Freedom Convoy 2022 Organizers Go On Trial in Ottawa

Freedom Convoy 2022 Organizers Go On Trial in Ottawa

In January 2022, Tamara Lich and Chris Barber came to Ottawa as the self-proclaimed leaders of the Freedom Convoy 2022 leaders. On September 05, 2023, they returned to Ottawa and a downtown courthouse to stand on trial for their actions with the Convoy during their 3 weeks occupation of the streets of Ottawa.

BBC England and Washington POST newswires are just two global newspapers writing stories about this trial.

The crown prosecutor, Tim Radcliffe, said that Ms Lich and Mr Barber are not on trial for their political beliefs against COVID-19 public health orders but for the means the two convoy protest organizers used to try and end them.

The Crown will paint a picture in the 16-day trial of Lich and Barber as being at the heart of the protest that gridlocked downtown Ottawa near Parliament Hill for three weeks in January and February 2022. Finally, police moved in to clear the streets.

The story created global attention at the time.

“This occupation was anything but peaceful,” said Radcliffe.

Whereas the rest of Canada, and even Ottawa, may not have felt the inconvenience of the downtown being occupied by the Convoy Protestors, downtown Ottawa was essentially placed into lockdown. Inhabitants feared to leave their residences. Businesses closed up shop, and essential services to the elderly and infirm and most anyone living in downtown Ottawa came to a halt. Downtown Ottawa became a no-go zone. Defecation and urination were ongoing events on the city streets, along with 24-hour-a-day continuous honking of truck horns.

It was not a proud moment for the country or the protestors.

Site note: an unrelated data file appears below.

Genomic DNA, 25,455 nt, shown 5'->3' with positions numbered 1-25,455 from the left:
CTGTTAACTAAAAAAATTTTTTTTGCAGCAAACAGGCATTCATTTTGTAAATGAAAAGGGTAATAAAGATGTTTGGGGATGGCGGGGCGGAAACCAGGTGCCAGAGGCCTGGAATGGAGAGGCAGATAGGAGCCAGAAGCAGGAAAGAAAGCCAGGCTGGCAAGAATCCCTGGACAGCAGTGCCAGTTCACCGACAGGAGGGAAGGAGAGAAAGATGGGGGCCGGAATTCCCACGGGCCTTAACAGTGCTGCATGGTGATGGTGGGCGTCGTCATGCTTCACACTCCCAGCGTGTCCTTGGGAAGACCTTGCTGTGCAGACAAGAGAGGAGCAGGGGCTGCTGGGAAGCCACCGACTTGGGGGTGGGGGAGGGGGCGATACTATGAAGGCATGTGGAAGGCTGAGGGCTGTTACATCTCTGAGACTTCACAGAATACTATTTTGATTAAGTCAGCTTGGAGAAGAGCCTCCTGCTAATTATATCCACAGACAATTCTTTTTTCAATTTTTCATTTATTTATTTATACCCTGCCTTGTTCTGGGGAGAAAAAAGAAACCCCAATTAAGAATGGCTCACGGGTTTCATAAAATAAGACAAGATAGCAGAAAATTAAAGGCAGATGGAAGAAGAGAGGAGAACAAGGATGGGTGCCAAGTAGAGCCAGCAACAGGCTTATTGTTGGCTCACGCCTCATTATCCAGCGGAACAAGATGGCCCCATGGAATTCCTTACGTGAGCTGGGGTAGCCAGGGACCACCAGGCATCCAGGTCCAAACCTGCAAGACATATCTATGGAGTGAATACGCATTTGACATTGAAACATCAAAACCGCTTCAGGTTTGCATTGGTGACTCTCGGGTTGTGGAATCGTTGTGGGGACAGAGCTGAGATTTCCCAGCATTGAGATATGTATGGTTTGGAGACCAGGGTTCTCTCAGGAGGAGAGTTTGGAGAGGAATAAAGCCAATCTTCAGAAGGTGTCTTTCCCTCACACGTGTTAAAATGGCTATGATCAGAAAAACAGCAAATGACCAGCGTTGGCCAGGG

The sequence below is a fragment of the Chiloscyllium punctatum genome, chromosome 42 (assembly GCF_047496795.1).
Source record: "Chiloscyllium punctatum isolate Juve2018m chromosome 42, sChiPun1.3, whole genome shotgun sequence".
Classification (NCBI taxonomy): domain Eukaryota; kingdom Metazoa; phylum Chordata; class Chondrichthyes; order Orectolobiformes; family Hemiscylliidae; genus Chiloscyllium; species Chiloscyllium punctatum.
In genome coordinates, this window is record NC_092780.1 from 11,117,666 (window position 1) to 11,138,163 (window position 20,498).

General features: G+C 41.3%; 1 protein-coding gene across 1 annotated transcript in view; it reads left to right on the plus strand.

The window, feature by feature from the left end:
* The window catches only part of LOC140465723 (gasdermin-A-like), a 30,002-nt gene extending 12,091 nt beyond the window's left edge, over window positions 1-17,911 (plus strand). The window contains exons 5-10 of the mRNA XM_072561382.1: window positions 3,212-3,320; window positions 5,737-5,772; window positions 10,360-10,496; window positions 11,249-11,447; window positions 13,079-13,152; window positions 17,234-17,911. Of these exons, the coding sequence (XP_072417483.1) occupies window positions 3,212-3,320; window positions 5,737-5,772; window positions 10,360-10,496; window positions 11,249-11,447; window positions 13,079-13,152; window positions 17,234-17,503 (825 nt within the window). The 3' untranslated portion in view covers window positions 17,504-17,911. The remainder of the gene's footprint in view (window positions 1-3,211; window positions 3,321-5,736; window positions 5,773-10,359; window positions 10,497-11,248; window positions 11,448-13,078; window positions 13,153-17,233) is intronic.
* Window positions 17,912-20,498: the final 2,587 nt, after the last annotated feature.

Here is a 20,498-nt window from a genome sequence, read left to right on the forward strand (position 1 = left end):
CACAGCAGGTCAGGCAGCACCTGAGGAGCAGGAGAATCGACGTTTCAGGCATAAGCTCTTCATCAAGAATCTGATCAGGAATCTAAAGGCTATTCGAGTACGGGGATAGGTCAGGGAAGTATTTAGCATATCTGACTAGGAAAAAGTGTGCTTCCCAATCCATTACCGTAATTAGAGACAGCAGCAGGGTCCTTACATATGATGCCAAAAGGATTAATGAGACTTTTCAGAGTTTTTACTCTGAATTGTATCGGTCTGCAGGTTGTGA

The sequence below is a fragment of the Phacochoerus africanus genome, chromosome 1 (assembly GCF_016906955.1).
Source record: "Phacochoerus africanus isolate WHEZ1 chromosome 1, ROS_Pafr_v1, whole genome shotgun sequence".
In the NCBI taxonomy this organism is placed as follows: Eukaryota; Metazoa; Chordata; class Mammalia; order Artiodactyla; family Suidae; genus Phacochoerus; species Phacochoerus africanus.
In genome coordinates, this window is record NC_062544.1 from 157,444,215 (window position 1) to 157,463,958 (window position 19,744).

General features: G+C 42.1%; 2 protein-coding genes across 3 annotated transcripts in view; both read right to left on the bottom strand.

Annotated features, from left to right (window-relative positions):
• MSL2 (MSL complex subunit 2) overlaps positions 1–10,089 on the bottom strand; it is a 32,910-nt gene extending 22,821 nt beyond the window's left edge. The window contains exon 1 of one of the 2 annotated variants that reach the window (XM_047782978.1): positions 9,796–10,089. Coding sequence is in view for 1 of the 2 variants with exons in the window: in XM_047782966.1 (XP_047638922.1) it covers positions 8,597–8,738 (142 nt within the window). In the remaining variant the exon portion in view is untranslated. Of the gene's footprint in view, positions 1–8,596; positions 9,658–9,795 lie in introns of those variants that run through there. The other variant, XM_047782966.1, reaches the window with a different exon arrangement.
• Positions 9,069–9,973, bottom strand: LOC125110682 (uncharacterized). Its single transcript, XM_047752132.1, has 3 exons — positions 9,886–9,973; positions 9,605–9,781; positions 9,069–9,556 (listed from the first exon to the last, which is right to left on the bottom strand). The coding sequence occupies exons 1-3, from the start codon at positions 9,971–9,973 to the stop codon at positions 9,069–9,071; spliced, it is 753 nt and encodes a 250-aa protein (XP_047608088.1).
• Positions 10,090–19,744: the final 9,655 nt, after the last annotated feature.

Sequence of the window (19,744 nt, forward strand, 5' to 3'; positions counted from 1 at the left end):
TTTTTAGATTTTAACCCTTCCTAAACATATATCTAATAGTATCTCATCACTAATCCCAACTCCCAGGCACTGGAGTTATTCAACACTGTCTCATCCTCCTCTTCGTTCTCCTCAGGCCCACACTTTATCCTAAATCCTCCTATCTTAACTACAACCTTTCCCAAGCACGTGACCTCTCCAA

Lich is from Medicine Hat, Alta., and Barber is from Swift Current., Sask. They were part of the original group that mobilized a convoy of big rigs and other vehicles that drove to and then arrived in downtown Ottawa to protest COVID-19 public health orders and the Federal Liberal Government.

They are charged with mischief, counselling others to commit mischief, intimidation and obstructing police. Barber is also charged with counselling others to disobey a court order that banned loud honking in the city’s downtown core. He owns a trucking company in Saskatchewan.

Both Lich and Barber signed an admission acknowledging that the actions of “certain individuals” interfered with the lawful use, enjoyment and operation of property and businesses in downtown Ottawa during the protest.

In a separate document signed by Lich and Barber, Lich admitted that she was a leader, organizer and authorized spokesperson for the convoy protest.

Both appeared in court and sat quietly on a front bench before the Judge as the Crown laid out its case.

Radcliffe told the court that Lich and Barber not only counselled people to come to Ottawa but to remain there, using what the lawyer called their “infamous’; hold the line’; rallying call.”

He said the pair also “pressured decision-makers” and exerted “control and influence” regarding where vehicles were parked, all to achieve the political purpose of ending pandemic health orders, such as vaccine mandates.

“This case is not about their political views,” Radcliffe told the court. “What’s at issue … is the means they employed, not the ends.”

In other words, the actions of Lich and Barber not the results of their actions.

Freedom Convoy was about personal freedoms and choices for the participants of the Convoy; what was ironic is that the occupation of downtown Ottawa and the disrespectful behaviour of the protestors ended up denying the personal freedoms, choices and the day to-day lives of Ottawa citizenry.

Democracy will be on display in an Ottawa courtroom this month. It will be an interesting reveal.